Levee Break, Katrina, New Orleans

Have Courage in Your Convictions

In another week, I’ll be visiting New Orleans for the third time. Last night I watched The Big Uneasy (2010), a documentary about the reprehensible tragedy that befell the city when Katrina hit in 2005. It covers the willful incompetence of the Army Corp of Engineers going back to the 1950s, their vindictive opposition to post-Katrina investigations, and some of the shameful public attitudes about New Orleans and its protection & restoration post-Katrina. I’d like to say something about those attitudes.

One of the things people ask about places like Katrina is, “why do people live in a place like that? If you do, why should other people pay to protect you, or rescue you after something happens?” Which, fair enough. These are reasonable questions.

There are great justifications for protecting a city like New Orleans. Not just its history and culture, but its economic importance. As mentioned in the film, most great port cities are at water risk of various kinds, since they have to be at or below sea level in order to function.

But here’s the thing. All of that boils down to two questions:

  1. should we protect New Orleans?
  2. should we help it recover after a disaster?

And the problem is this: those questions have already been answered. The decisions were Yes, and Yes. But the follow-through was lacking. The infrastructure was shit. The Mississippi River Gulf Outlet plan was shit. People have known these projects were shit since before they began. But no one with any power cares. And it seems like things are continuing the same as before.

And that’s the problem: no one with any power has any courage behind their convictions.

If you think New Orleans doesn’t deserve protection or recovery, have the courage to just say so. Have the courage to say, “Sorry, we’re not fixing things. You gotta move.”

Because the alternative, smiling and nodding and promising fixes that don’t do the job because your heart isn’t really in it — that causes immeasurable death and destruction.

But … well, being mediocre is kinda just what works for everyone who matters, so there you go.

Umbrellas of Cherbourg

The Umbrellas of Cherbourg

I’d been meaning to watch The Umbrellas of Cherbourg (1964) for a few years now, and finally did a couple nights ago. What a lovely little artifact of a film. The music and colors are delightful, the story is romantic and tragic, and the characters memorable. It got me thinking about communication in relationships, fear, youth, and representation of emotional awareness in art. What would we tell our younger selves if we could? Would they listen? How do the emotional flaws and misguided agendas of adults visit unnecessary pain on the young? How do the emotional flaws of artists perpetuate poor understandings of emotional self-knowledge? What’s the line between “emotional flaws” and “immature?”

Spoilers below…

I’m going to be 39 later this year. For a number of reasons, I’m a bit of a late bloomer, but I’ve done and learned a lot in my 30s. There are things I wish I could tell my younger self, but would I listen? Maybe it would depend on what the advice was, the intentions of its giver, and how it was given. And, granted, maybe I still wouldn’t listen…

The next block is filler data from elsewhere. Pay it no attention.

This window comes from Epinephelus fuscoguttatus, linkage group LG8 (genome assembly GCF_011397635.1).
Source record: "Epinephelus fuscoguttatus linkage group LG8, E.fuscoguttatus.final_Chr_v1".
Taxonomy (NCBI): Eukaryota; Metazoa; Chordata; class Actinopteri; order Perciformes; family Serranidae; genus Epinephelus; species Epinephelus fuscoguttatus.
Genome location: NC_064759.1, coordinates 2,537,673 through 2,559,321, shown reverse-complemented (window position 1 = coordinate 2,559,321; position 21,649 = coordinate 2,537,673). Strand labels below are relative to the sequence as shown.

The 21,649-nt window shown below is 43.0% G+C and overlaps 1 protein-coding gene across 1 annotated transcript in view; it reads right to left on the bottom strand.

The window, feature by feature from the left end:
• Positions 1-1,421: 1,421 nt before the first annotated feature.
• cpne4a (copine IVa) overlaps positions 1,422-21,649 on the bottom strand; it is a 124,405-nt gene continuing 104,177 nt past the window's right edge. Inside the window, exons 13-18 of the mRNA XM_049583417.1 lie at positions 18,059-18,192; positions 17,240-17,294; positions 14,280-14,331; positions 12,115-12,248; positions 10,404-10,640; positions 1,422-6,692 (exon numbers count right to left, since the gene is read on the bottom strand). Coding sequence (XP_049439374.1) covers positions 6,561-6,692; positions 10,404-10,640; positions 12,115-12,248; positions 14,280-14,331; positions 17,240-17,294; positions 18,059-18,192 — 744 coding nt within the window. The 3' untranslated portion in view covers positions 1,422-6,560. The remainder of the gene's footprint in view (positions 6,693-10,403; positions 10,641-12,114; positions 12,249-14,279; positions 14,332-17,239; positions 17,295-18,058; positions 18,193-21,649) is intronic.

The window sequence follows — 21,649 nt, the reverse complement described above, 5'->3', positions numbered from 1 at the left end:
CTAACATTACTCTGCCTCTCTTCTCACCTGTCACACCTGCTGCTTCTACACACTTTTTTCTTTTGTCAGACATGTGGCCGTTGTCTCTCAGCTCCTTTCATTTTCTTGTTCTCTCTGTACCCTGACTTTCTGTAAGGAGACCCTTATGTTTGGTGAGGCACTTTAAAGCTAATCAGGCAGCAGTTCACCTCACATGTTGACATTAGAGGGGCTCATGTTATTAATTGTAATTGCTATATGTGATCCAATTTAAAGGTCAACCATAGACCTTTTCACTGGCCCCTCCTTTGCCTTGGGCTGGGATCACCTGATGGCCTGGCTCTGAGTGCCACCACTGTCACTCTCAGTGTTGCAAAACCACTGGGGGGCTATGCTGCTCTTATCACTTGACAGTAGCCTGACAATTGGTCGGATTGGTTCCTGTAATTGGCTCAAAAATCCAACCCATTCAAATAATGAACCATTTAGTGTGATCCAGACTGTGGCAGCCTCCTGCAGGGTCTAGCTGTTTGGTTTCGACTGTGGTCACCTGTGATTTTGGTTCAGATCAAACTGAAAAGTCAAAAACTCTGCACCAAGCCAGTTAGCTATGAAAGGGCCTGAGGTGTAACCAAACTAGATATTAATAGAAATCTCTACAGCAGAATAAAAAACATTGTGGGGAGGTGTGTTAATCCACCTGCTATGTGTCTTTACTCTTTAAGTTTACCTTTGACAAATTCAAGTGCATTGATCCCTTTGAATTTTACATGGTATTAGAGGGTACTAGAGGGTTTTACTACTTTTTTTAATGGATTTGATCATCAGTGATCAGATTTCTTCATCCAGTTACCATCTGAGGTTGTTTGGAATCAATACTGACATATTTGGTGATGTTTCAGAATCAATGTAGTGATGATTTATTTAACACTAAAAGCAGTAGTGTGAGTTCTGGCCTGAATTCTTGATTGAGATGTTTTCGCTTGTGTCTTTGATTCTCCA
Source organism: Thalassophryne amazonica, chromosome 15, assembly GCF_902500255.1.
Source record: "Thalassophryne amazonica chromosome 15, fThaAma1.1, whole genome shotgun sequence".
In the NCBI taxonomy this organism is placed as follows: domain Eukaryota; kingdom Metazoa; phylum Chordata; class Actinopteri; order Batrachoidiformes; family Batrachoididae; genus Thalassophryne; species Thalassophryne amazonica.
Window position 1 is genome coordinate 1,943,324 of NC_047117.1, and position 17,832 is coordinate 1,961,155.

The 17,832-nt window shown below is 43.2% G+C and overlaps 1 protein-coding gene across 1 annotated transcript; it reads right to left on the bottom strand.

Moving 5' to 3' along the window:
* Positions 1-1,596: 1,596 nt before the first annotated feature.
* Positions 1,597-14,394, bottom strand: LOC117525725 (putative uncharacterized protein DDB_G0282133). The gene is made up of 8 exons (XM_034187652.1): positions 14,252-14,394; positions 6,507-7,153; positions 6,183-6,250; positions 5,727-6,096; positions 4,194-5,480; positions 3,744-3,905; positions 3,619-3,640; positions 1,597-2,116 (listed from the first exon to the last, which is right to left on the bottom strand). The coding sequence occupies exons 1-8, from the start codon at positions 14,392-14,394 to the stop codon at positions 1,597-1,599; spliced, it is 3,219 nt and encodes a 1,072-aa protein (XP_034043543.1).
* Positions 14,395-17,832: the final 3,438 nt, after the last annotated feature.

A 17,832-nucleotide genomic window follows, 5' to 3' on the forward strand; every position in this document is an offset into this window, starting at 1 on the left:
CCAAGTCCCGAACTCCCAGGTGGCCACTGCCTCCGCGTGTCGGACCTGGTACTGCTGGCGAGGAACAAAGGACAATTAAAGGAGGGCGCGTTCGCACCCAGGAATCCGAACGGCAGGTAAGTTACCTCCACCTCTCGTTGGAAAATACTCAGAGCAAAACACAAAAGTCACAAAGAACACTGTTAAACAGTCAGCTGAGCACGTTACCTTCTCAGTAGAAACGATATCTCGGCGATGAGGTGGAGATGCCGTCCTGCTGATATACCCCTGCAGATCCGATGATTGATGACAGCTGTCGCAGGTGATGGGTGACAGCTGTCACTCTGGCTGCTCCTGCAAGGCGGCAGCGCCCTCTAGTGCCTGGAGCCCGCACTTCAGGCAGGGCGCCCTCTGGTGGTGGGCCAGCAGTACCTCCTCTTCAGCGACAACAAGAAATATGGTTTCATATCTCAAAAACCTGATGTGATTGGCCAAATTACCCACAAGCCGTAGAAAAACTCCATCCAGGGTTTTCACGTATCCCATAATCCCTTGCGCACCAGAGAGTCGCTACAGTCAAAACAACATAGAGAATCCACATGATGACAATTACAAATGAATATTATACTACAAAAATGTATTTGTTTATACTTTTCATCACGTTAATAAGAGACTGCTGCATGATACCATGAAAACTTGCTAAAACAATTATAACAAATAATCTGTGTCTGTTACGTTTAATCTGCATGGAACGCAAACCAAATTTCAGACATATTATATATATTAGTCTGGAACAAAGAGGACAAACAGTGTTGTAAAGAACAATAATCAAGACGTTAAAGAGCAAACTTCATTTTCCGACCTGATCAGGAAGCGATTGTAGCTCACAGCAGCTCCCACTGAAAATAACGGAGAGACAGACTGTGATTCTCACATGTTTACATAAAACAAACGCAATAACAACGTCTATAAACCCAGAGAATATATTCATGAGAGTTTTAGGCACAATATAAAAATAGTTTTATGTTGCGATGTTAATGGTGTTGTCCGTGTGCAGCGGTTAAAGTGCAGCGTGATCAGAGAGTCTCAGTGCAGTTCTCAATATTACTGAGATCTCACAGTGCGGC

I feel like the tragedy of Umbrellas of Cherbourg is one of non-communication, but it is shepherded by adults with flawed agendas. The two youths in love must be separated, and the adults never take their love as a reasonable thing. If two people are in love, might you not counsel them on communication? On precautions? On how to take care of each other’s fears when separated? On the challenges of long-term relationships or long-distance relationships?

No, if you’re an adult in this movie, apparently you just assume young love must be tragic and end, giving way to serious, sacrificial adult relationships later on, so you don’t help the young at all, you shepherd them straight into tragedy, because hey, that’s how life is.

The girl might not even have gotten pregnant if the adults in this film were halfway decent. But no, the adults are just as immature as the children.

The girl’s mother cares about her daughter, and wants the best for her, but instead of focusing on that raw care and goodwill for her daughter as a human, she focuses on a proxy for that: her imagined set of guidelines for what a young life should include. She never imparts any actually useful advice for any situation her daughter is in, she tries to create alternate situations that she is comfortable with.

The boy’s aunt cares about him, but is obsessed with her own attachment to him and her own loneliness, playing the martyr. She doesn’t impart any actually useful advice for the situations her son is in, she only considers his situation in so much as it applies to her own life.

I guess I feel like most people probably see this film as a straightforward story of completely normal youthful romantic tragedy, but I see it as a story of sick, selfish adults whose own agendas make them emotionally blind, neglectful, and abusive to their youthful wards.

People act as if they will somehow shield their children from pain, or save them from the mistakes they themselves made. But doing this only causes more pain, or at least, alleviates no pain. Your kids will make their own mistakes. That is the inevitable thing. Better to help them process the pain and navigate the situations present in their lives, rather than try to route them to other situations you imagine will be “better.”

The film, I loved. I loved that it got me thinking about these things, I loved the way the music never stopped moving, never felt forced, but felt playful and fresh throughout. I loved the acting, I loved the characters — the film itself is such a gem.